First Impressions/Product Launch

OneUp: Aluminum Handlebar and DH Stem

Photos Deniz Merdano
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New OneUp Aluminum Handlebar

The vibration damping of the OneUp Components Carbon Handlebar is now available in aluminum. OneUp claims carbon performance at an aluminum price. The new Aluminum Handlebar applies the same patented oval shape as their Carbon bar, aimed at delivering increased vertical compliance without sacrificing steering precision.


A good looking handlebar, with an oval section that is thinner vertically, and thicker horizontally. The intent is allow more flex in the vertical direction than the forwards / backwards direction on the bike.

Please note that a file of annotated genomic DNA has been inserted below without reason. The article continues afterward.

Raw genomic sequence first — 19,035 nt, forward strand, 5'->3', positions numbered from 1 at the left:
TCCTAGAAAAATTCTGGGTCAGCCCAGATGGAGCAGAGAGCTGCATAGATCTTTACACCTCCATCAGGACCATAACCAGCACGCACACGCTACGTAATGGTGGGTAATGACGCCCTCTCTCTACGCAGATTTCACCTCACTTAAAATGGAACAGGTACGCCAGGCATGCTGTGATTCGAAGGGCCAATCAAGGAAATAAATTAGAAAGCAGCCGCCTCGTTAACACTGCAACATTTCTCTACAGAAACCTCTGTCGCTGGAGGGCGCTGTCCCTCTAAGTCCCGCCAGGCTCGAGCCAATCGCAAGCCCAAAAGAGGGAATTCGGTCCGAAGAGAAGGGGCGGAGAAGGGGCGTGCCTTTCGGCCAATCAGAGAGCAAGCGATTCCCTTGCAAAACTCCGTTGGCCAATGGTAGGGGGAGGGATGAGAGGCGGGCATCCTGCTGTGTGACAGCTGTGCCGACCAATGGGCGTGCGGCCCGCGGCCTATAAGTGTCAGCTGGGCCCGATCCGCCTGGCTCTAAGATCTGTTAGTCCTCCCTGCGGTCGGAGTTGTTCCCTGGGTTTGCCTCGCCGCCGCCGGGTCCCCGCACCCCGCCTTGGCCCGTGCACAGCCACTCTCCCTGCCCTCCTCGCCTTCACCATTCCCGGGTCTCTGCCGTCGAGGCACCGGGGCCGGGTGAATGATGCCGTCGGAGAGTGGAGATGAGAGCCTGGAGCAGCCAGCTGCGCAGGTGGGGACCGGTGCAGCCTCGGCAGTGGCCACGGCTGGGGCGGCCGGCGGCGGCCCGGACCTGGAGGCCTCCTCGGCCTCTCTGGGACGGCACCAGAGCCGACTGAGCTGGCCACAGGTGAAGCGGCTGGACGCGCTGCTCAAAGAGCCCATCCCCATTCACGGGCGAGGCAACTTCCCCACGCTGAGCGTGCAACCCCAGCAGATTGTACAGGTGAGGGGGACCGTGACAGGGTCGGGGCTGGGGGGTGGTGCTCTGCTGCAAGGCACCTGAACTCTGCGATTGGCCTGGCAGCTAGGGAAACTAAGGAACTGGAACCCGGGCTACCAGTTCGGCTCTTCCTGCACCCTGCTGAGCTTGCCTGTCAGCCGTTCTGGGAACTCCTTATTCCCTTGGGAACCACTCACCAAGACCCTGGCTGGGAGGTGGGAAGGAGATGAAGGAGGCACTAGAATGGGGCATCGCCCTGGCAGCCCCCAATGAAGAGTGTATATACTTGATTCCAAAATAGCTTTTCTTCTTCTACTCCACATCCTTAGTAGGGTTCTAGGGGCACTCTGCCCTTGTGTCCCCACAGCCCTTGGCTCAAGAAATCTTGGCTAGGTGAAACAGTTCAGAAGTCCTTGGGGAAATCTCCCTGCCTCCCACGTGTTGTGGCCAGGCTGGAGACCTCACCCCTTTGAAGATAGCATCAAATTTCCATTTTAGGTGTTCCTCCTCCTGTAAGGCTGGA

OneUp Aluminum Handlebar Specs and Pricing

800mm Wide / 35mm and *20mm Rise / 35mm Diameter / 8° Backsweep / 5° Upsweep
Weight: 337g
Material: 7050-T76 Aluminum
Intended Use: Trail, Enduro and DH
Max Clamp Width: 80mm
Strength: DH (ASTM Cat. 5 Downhill) and EFBE TRI-TEST® GR
Finish: Fine shot peen with polished black Alu logos
Colour: Black
Decal Kits: Red, Green, Blue, Orange, Gold, Matte Bronze, Black, Purple, Oil Slick and White

MSRP: 119 CAD / 89 USD / 79 GBP / 89 EUR

*20 mm rise Aluminum Handlebar available in August 2023

New OneUp Direct Mount Stem

From OneUp: The Direct Mount Stem was developed specifically for the needs of our World Cup DH athletes. It’s a clean, simple design with a 0mm rise and 60mm bar clamp width. The spacer kit gives you an additional 5mm or 10mm of adjustment.


I like the simple industrial design of OneUp's new DH stem.

Direct Mount Stem Specs and Pricing
Clamp Diameter: 35mm
Length: 45mm
Rise: 0mm (5mm and 10mm available with the optional Spacer Kit*)
Weight: 155g
Material: 6061-T6 Aluminum
Finish: Fine shot peen
Colour: Black
MSRP: 129 CAD / 99 USD / 89 GBP / 114 EUR

DH Stem spacer kits (2x 5mm spacers) will be available from OneUp in August 2023.

Ride Impressions